Water stations and first aid points are situated every 2.5 km around the course. Each water station is equipped with basic first aid to help with minor medical complaints such as blisters.
A helicopter is on standby to collect any runner who needs urgent medical attention and take them to the Emergency Tent location at the finish. Should anyone require further medical treatment we have planes on standby to fly them to Nairobi.
First Aid stations are located at the following places:
- Safaricom Village- a First Aid tent is situated in the Safaricom Village . Open throughout the course of the event, for minor medical problems including stomach upsets, headaches etc.
- Emergency Medical Tent- Situated at the marathon finish this is for emergencies only. It is managed by AMREF and the flying doctors who will fly anyone that is seriously ill to hospital in Nairobi.
- Recovery Tent- Located at the finish this is for basic medical treatment (and massage) and is available for all runners.
To get help for yourself or a fellow competitor:
- Contact water station personnel
- Contact a member for the Lewa security force stationed around the course
- Get the attention of the Lewa light aircraft that will be permanently in the air throughout the race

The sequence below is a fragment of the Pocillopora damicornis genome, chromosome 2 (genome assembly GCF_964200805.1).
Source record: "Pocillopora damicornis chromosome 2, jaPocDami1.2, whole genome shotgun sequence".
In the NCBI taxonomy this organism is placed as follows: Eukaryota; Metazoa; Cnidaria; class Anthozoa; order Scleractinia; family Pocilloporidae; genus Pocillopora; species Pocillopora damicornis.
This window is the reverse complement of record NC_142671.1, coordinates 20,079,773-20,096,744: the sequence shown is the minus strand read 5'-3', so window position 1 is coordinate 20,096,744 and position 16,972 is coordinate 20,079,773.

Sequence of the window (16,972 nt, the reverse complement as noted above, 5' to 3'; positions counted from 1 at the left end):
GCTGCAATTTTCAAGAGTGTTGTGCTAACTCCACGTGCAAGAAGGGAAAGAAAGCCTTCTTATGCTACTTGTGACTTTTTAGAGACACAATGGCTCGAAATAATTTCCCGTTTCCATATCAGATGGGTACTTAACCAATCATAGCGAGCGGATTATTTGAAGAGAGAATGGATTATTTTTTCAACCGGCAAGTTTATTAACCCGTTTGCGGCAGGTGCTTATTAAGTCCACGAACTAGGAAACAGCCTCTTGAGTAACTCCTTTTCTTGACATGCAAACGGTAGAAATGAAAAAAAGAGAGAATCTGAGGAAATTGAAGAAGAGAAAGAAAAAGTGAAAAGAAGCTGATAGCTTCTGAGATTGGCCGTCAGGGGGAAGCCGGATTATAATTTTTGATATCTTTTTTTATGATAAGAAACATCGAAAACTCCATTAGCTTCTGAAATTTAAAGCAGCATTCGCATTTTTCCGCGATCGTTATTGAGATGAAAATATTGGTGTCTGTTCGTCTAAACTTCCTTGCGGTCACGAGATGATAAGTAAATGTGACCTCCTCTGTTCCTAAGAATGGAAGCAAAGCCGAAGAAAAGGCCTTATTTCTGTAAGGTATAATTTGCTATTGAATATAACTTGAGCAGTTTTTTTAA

- Flag down one of the motorbikes patrolling the course
Muscular aches and pains occur most commonly after an increase in training. Running training should be increased gradually so that you do not suffer prolonged exhaustion.
Separate your days of heavy mileage with one or two days of lighter training or rest so that your body can refuel your muscles with muscle glycogen. To reduce injury risk, vary your training routes, running surface, pace and distance, and do not always use the same pair of shoes.
If you have flu, a feverish cold or stomach aches, do not train until you have fully recovered. Then start gently and build up gradually. Do not attempt to catch up on lost mileage after illness or injury, as this may cause further damage or illness.
If you have flu it can take as long as a month to recover – so you should consider carefully whether or not you can run a race if the event will take place after you have been ill.
Drinking on the race day
Start a race well hydrated by drinking up to half a pint (250ml) of water or sports drink in the half hour before the start.
There will be frequent water stations on your race route (every 2.5km), but YOU DO NOT NEED to drink at each one. Instead, just swallow a mouthful of water occasionally. If you like sports energy drinks, have one of these instead of, or as well as water.
A balancing act
Drinking too little can lead to problems, as you will always need to replace some of the fluid you lose as sweat. On the other hand, drinking too much can be very dangerous and lead to hyponatraemia (water intoxication), fits, and in some cases death. Drink when you feel the need and DO NOT gulp large volumes of fluids before, during or after a race.
A rough drinking guide
Your drinking needs for a race will vary according to your build, your speed and above all the weather, as these affect how much you sweat.
Faster runners (for example, runners who aim to complete marathons in under 3hrs 30mins) on a warm day may need as much as a litre of fluid per hour (two pints). Slower runners should need less – particularly on a cool day – and should not drink more than 500 ml per hour.